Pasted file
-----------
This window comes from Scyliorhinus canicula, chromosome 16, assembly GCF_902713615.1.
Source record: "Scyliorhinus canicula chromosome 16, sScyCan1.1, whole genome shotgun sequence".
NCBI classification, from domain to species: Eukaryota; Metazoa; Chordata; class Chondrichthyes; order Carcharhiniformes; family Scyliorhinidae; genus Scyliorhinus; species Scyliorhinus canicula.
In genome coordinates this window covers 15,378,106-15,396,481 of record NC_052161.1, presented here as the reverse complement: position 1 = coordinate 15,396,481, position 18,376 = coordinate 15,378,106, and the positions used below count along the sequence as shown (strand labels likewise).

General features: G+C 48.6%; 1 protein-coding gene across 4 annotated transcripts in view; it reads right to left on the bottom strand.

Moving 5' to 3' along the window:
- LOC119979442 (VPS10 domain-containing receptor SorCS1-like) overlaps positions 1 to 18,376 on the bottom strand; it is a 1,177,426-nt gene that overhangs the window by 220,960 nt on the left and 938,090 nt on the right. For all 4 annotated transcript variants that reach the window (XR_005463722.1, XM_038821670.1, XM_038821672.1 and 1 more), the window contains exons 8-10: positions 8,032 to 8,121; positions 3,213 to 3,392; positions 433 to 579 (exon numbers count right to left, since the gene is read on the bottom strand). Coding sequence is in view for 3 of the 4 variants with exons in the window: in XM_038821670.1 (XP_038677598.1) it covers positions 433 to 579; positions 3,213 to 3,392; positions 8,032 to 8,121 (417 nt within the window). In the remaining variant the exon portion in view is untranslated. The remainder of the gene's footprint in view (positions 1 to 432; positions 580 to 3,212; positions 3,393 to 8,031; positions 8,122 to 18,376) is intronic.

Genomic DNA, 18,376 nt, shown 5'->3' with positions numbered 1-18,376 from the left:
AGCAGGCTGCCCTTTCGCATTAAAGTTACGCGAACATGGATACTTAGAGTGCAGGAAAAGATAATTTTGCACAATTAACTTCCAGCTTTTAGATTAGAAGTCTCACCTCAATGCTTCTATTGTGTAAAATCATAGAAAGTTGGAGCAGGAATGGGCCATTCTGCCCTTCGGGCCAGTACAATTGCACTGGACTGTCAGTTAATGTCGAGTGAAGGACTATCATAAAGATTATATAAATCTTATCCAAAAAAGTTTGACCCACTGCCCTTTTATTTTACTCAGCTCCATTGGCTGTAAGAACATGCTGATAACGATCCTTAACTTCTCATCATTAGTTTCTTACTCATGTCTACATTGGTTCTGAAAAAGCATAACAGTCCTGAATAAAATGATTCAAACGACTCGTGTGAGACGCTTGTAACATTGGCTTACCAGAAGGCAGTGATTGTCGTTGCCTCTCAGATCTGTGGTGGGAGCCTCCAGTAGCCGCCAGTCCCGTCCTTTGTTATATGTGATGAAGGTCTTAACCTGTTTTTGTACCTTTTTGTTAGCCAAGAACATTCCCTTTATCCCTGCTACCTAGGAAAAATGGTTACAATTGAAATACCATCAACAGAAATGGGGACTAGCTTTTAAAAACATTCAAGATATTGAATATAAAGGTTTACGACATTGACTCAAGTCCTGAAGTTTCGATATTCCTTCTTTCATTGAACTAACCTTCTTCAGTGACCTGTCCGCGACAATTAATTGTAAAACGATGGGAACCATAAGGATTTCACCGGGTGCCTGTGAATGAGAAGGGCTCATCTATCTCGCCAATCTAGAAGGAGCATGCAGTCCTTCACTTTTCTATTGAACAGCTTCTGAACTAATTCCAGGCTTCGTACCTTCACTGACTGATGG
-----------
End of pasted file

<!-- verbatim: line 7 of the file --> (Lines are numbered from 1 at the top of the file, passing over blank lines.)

- LOC119979442 (VPS10 domain-containing receptor SorCS1-like) overlaps positions 1 to 18,376 on the bottom strand; it is a 1,177,426-nt gene that overhangs the window by 220,960 nt on the left and 938,090 nt on the right. For all 4 annotated transcript variants that reach the window (XR_005463722.1, XM_038821670.1, XM_038821672.1 and 1 more), the window contains exons 8-10: positions 8,032 to 8,121; positions 3,213 to 3,392; positions 433 to 579 (exon numbers count right to left, since the gene is read on the bottom strand). Coding sequence is in view for 3 of the 4 variants with exons in the window: in XM_038821670.1 (XP_038677598.1) it covers positions 433 to 579; positions 3,213 to 3,392; positions 8,032 to 8,121 (417 nt within the window). In the remaining variant the exon portion in view is untranslated. The remainder of the gene's footprint in view (positions 1 to 432; positions 580 to 3,212; positions 3,393 to 8,031; positions 8,122 to 18,376) is intronic.